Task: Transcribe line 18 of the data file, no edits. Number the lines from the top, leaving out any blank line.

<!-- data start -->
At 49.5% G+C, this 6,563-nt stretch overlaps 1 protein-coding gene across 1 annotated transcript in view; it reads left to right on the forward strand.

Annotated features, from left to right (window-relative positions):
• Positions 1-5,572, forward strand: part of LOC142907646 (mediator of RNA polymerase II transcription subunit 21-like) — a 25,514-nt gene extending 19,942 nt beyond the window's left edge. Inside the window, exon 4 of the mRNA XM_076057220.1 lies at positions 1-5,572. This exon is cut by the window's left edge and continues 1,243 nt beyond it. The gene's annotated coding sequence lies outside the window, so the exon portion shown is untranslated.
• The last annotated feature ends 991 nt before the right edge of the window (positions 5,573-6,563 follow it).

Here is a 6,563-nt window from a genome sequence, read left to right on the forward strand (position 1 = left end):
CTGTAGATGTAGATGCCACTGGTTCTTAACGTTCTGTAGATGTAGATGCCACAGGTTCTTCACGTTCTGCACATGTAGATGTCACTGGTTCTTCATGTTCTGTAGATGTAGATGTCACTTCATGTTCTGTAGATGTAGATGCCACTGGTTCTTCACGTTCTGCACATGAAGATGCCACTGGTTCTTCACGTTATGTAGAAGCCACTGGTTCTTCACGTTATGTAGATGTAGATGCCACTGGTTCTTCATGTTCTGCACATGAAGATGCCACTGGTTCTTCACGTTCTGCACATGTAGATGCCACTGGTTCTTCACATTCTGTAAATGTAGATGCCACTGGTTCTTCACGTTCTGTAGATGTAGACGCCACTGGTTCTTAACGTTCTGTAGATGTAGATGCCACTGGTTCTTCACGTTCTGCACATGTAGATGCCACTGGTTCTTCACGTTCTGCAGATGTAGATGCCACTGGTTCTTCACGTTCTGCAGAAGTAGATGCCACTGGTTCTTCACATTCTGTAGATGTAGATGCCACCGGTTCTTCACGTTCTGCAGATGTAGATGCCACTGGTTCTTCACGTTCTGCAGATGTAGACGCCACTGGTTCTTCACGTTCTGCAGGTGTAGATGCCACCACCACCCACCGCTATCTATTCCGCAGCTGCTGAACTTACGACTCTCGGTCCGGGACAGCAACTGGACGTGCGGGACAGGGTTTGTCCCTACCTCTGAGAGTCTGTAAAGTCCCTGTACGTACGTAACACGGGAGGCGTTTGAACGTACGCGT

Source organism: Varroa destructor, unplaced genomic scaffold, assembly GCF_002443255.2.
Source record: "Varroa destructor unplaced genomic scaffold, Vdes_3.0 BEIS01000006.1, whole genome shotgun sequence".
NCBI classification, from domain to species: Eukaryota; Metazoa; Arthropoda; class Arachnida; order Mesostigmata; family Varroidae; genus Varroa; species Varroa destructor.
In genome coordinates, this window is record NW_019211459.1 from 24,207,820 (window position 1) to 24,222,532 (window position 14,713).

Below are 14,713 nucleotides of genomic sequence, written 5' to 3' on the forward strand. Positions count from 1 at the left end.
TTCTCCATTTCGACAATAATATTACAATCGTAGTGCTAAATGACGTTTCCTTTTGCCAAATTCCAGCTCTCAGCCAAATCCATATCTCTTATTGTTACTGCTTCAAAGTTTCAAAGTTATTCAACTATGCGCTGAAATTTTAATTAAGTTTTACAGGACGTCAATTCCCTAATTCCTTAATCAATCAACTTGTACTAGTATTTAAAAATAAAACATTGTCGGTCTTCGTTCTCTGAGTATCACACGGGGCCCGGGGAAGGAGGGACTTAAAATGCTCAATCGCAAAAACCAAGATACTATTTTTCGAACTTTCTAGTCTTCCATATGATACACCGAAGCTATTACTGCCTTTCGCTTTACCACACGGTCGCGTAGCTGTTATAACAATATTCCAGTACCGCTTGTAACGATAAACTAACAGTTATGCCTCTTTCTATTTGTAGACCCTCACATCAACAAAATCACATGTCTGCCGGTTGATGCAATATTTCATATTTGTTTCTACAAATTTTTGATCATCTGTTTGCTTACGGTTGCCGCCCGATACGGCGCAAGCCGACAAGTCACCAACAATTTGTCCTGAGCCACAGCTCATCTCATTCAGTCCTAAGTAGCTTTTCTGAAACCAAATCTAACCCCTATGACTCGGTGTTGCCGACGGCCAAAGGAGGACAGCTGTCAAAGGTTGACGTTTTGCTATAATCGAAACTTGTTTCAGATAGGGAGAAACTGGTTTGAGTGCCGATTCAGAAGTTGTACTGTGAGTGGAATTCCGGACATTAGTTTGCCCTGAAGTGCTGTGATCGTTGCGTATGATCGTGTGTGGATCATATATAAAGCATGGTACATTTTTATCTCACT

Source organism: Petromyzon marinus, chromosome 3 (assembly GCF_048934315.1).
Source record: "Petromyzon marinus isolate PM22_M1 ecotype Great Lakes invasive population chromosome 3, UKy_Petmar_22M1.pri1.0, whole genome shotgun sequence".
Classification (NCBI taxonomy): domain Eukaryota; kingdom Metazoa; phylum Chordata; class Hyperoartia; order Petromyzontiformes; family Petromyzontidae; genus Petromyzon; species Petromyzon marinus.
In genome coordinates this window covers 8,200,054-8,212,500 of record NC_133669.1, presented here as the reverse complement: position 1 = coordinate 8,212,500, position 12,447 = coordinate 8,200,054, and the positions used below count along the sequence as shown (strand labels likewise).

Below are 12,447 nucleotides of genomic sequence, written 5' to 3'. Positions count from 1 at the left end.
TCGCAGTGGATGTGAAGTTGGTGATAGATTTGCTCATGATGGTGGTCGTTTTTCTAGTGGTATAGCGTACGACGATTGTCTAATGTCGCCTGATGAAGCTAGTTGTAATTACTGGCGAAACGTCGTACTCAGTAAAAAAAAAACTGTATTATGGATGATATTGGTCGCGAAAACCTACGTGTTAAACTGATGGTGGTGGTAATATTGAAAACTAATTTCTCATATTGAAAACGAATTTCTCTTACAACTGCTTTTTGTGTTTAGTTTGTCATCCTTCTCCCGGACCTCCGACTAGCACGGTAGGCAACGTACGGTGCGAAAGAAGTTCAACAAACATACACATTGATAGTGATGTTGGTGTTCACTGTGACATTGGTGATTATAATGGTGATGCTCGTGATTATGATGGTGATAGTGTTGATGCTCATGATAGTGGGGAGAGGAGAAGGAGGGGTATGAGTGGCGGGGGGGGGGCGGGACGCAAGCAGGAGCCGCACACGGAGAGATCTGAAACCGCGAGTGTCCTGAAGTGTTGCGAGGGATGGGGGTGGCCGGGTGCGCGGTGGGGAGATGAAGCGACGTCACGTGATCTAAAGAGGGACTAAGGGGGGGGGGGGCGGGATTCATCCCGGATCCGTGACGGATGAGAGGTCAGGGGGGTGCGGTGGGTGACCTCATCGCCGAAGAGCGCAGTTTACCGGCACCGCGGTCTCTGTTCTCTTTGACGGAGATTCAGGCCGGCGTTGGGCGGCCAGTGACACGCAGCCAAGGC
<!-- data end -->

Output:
TCGCAGTGGATGTGAAGTTGGTGATAGATTTGCTCATGATGGTGGTCGTTTTTCTAGTGGTATAGCGTACGACGATTGTCTAATGTCGCCTGATGAAGCTAGTTGTAATTACTGGCGAAACGTCGTACTCAGTAAAAAAAAAACTGTATTATGGATGATATTGGTCGCGAAAACCTACGTGTTAAACTGATGGTGGTGGTAATATTGAAAACTAATTTCTCATATTGAAAACGAATTTCTCTTACAACTGCTTTTTGTGTTTAGTTTGTCATCCTTCTCCCGGACCTCCGACTAGCACGGTAGGCAACGTACGGTGCGAAAGAAGTTCAACAAACATACACATTGATAGTGATGTTGGTGTTCACTGTGACATTGGTGATTATAATGGTGATGCTCGTGATTATGATGGTGATAGTGTTGATGCTCATGATAGTGGGGAGAGGAGAAGGAGGGGTATGAGTGGCGGGGGGGGGGCGGGACGCAAGCAGGAGCCGCACACGGAGAGATCTGAAACCGCGAGTGTCCTGAAGTGTTGCGAGGGATGGGGGTGGCCGGGTGCGCGGTGGGGAGATGAAGCGACGTCACGTGATCTAAAGAGGGACTAAGGGGGGGGGGGGCGGGATTCATCCCGGATCCGTGACGGATGAGAGGTCAGGGGGGTGCGGTGGGTGACCTCATCGCCGAAGAGCGCAGTTTACCGGCACCGCGGTCTCTGTTCTCTTTGACGGAGATTCAGGCCGGCGTTGGGCGGCCAGTGACACGCAGCCAAGGC